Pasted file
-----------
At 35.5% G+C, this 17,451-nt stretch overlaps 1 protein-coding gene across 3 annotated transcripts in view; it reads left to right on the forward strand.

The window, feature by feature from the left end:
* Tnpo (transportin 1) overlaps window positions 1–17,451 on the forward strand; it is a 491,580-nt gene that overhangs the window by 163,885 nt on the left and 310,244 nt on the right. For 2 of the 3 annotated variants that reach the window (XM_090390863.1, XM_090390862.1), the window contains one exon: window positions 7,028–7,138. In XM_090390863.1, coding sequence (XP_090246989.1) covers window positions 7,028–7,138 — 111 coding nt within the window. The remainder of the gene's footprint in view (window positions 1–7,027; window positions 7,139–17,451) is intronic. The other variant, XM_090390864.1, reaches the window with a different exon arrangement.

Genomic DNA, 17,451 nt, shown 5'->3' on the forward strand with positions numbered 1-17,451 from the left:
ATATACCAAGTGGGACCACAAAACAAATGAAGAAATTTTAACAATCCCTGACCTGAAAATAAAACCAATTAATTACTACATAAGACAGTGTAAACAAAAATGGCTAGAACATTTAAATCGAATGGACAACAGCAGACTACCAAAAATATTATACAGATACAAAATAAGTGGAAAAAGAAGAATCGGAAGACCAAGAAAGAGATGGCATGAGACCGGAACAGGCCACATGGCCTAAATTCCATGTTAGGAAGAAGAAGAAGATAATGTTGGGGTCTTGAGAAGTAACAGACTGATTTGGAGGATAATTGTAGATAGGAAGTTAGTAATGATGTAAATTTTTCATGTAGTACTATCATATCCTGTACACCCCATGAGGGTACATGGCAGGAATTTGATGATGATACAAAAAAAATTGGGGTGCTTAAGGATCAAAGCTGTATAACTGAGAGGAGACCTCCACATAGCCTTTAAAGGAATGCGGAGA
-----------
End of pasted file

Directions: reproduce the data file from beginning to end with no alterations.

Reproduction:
At 35.5% G+C, this 17,451-nt stretch overlaps 1 protein-coding gene across 3 annotated transcripts in view; it reads left to right on the forward strand.

The window, feature by feature from the left end:
* Tnpo (transportin 1) overlaps window positions 1–17,451 on the forward strand; it is a 491,580-nt gene that overhangs the window by 163,885 nt on the left and 310,244 nt on the right. For 2 of the 3 annotated variants that reach the window (XM_090390863.1, XM_090390862.1), the window contains one exon: window positions 7,028–7,138. In XM_090390863.1, coding sequence (XP_090246989.1) covers window positions 7,028–7,138 — 111 coding nt within the window. The remainder of the gene's footprint in view (window positions 1–7,027; window positions 7,139–17,451) is intronic. The other variant, XM_090390864.1, reaches the window with a different exon arrangement.

Genomic DNA, 17,451 nt, shown 5'->3' on the forward strand with positions numbered 1-17,451 from the left:
ATATACCAAGTGGGACCACAAAACAAATGAAGAAATTTTAACAATCCCTGACCTGAAAATAAAACCAATTAATTACTACATAAGACAGTGTAAACAAAAATGGCTAGAACATTTAAATCGAATGGACAACAGCAGACTACCAAAAATATTATACAGATACAAAATAAGTGGAAAAAGAAGAATCGGAAGACCAAGAAAGAGATGGCATGAGACCGGAACAGGCCACATGGCCTAAATTCCATGTTAGGAAGAAGAAGAAGATAATGTTGGGGTCTTGAGAAGTAACAGACTGATTTGGAGGATAATTGTAGATAGGAAGTTAGTAATGATGTAAATTTTTCATGTAGTACTATCATATCCTGTACACCCCATGAGGGTACATGGCAGGAATTTGATGATGATACAAAAAAAATTGGGGTGCTTAAGGATCAAAGCTGTATAACTGAGAGGAGACCTCCACATAGCCTTTAAAGGAATGCGGAGA